Originally headquartered in Carpenters’ Hall, the meeting place of the First Continental Congress, after 1797 the Bank of the United States moved to its own building on Third Street (later part of Independence National Historical Park). The building, an example of neo-classical architecture emulating Greece and Rome, featured a colonnaded, marble façade alluding to the ancient republican ideals that the new nation espoused.
As with the Bank of North America, the Bank of the United States drew many of its major stockholders from the Philadelphia region. Thomas Willing (1731-1821), formerly president of the Bank of North America and business partner to Robert Morris, became the national bank’s first president. Willing, Samuel Howell (1723-1807), and David Rittenhouse (1732-96), all Philadelphians, served as the bank’s first appointed commissioners. Another of Hamilton’s initiatives, the United States Mint, also located in Philadelphia, assisted the bank with its capacity to regulate the money supply. In addition to its local presence, the Bank of the United States connected Philadelphia to the nation through its branches in Boston, Baltimore, New York, and Charleston (opened in 1792); Norfolk, Va. (1800); Washington, D.C., and Savannah, Ga. (1802); and New Orleans (1805). Despite the difficulty of coordinating the far-flung branches, they assured the bank’s opponents, especially those in the South where most of the branches were established, that it would be truly national and serve more than simply Philadelphia’s merchant class.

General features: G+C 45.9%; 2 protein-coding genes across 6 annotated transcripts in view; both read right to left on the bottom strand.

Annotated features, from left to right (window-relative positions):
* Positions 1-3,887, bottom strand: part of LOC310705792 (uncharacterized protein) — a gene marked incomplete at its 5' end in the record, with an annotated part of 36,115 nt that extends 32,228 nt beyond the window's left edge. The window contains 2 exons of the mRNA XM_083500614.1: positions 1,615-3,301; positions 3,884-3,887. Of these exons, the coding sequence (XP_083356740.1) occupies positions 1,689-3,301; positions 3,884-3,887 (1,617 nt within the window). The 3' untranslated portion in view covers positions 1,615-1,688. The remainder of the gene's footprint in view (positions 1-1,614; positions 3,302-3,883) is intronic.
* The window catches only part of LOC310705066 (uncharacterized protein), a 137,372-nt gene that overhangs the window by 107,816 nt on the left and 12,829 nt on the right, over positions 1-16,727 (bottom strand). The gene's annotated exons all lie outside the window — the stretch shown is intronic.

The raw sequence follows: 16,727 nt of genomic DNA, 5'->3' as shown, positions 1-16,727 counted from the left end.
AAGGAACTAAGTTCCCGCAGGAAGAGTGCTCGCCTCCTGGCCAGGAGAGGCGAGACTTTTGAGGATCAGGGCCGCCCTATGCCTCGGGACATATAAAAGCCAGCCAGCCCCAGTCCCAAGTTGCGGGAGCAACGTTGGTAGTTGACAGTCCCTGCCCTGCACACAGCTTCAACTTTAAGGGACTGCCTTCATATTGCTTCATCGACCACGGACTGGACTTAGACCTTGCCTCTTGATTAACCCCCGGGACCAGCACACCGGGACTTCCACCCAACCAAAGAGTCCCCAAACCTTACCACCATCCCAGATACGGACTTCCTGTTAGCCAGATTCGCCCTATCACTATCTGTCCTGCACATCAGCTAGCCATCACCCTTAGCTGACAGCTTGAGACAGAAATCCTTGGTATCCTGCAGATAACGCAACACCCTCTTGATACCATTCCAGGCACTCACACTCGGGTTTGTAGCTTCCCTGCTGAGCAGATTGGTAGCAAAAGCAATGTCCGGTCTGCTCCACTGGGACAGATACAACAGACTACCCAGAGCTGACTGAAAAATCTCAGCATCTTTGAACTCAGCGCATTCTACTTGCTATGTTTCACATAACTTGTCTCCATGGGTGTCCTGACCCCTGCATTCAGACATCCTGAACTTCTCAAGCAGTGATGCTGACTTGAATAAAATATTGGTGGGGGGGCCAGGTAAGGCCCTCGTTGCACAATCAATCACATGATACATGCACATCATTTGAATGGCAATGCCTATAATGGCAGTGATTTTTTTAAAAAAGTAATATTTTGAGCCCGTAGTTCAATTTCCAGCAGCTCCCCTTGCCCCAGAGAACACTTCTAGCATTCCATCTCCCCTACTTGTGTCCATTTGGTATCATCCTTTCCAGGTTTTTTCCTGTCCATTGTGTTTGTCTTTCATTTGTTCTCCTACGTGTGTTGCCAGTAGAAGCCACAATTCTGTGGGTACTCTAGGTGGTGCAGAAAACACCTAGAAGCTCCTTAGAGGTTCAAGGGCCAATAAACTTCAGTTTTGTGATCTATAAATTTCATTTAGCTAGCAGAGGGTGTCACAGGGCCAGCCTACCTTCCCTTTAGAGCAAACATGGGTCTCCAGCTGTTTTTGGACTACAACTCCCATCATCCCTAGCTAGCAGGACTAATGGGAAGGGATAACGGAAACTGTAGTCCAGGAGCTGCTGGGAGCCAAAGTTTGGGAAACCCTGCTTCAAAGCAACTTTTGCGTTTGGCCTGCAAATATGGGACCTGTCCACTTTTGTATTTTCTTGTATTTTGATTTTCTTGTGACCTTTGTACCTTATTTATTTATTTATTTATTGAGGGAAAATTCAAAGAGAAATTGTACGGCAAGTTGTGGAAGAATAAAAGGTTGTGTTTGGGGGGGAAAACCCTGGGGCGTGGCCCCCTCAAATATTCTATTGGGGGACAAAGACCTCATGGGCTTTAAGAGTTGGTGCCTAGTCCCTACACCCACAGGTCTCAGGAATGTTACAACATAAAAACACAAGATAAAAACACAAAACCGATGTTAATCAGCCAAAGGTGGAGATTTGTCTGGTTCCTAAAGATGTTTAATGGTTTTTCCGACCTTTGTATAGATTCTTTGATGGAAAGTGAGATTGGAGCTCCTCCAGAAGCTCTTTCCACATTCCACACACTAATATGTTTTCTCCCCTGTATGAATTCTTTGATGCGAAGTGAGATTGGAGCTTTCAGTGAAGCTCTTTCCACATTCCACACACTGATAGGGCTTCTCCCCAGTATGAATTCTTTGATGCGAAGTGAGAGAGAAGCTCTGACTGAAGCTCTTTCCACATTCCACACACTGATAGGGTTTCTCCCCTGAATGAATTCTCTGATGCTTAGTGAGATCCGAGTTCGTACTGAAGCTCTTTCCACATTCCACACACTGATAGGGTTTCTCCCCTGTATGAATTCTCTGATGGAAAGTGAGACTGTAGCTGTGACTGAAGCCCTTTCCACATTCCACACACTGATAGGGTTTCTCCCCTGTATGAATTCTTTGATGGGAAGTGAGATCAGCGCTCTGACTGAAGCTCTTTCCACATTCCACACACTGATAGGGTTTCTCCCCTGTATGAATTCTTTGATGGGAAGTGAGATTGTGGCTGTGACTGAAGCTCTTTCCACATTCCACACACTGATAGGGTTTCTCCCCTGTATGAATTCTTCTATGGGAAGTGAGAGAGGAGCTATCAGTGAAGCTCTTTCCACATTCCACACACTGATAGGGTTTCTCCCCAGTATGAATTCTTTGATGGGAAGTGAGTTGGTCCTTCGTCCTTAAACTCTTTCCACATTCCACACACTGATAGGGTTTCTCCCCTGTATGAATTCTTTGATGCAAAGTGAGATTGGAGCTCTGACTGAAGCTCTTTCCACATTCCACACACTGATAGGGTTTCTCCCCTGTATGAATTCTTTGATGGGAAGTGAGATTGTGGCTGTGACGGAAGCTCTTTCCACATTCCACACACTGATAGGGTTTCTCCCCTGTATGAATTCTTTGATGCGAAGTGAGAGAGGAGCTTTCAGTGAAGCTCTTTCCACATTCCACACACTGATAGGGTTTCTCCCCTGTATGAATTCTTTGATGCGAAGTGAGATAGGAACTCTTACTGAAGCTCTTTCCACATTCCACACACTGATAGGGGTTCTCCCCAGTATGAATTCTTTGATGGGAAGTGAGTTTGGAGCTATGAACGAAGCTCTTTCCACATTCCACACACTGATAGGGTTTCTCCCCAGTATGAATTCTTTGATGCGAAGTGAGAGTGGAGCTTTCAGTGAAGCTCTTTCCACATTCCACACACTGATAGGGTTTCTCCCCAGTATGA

The national controversy surrounding the Bank of the United States abated after its creation, but the partisanship it engendered continued. Within months of its incorporation, the bank, through its initial branch in Philadelphia, played a hand in the credit bubble and restriction that set off the Panic of 1792, seemingly confirming fears about economic volatility held by the bank’s opponents. In spite of that incident, by the end of the bank’s twenty-year charter in 1811, national credit was largely established and the Democratic-Republicans controlling Congress allowed the charter to expire with the assets liquidated relatively peacefully, at least in Philadelphia. The Philadelphia branch’s shares were primarily bought out by Philadelphian Stephen Girard (1750-1831), who operated the institution as a private concern, the Girard Bank. Only five years later, in the midst of depressed trade after the War of 1812 and European Napoleonic Wars, Congress instituted a Second Bank of the United States (also headquartered in Philadelphia).
The First Bank of the United States played a pivotal role in establishing the nation’s credit. It drew from the traditions of banking already present in Philadelphia during the Revolution, was supported by Philadelphia’s merchant class, and set a precedent of national banking. It contributed to the growing partisanship of the early Federal period and helped the Philadelphia region and its wealthy elite remain at the epicenter of national finance and the economy into the nineteenth century, even after the seat of government shifted to Washington, D.C.
Jordan AP Fansler grew up in Pennsylvania, is a graduate of Saint Joseph’s University in Philadelphia, and has worked at multiple museums in Greater Philadelphia. His doctoral thesis and scholarly work focus on the relationship of citizens to their state, national, and imperial governments in the early-modern Atlantic World.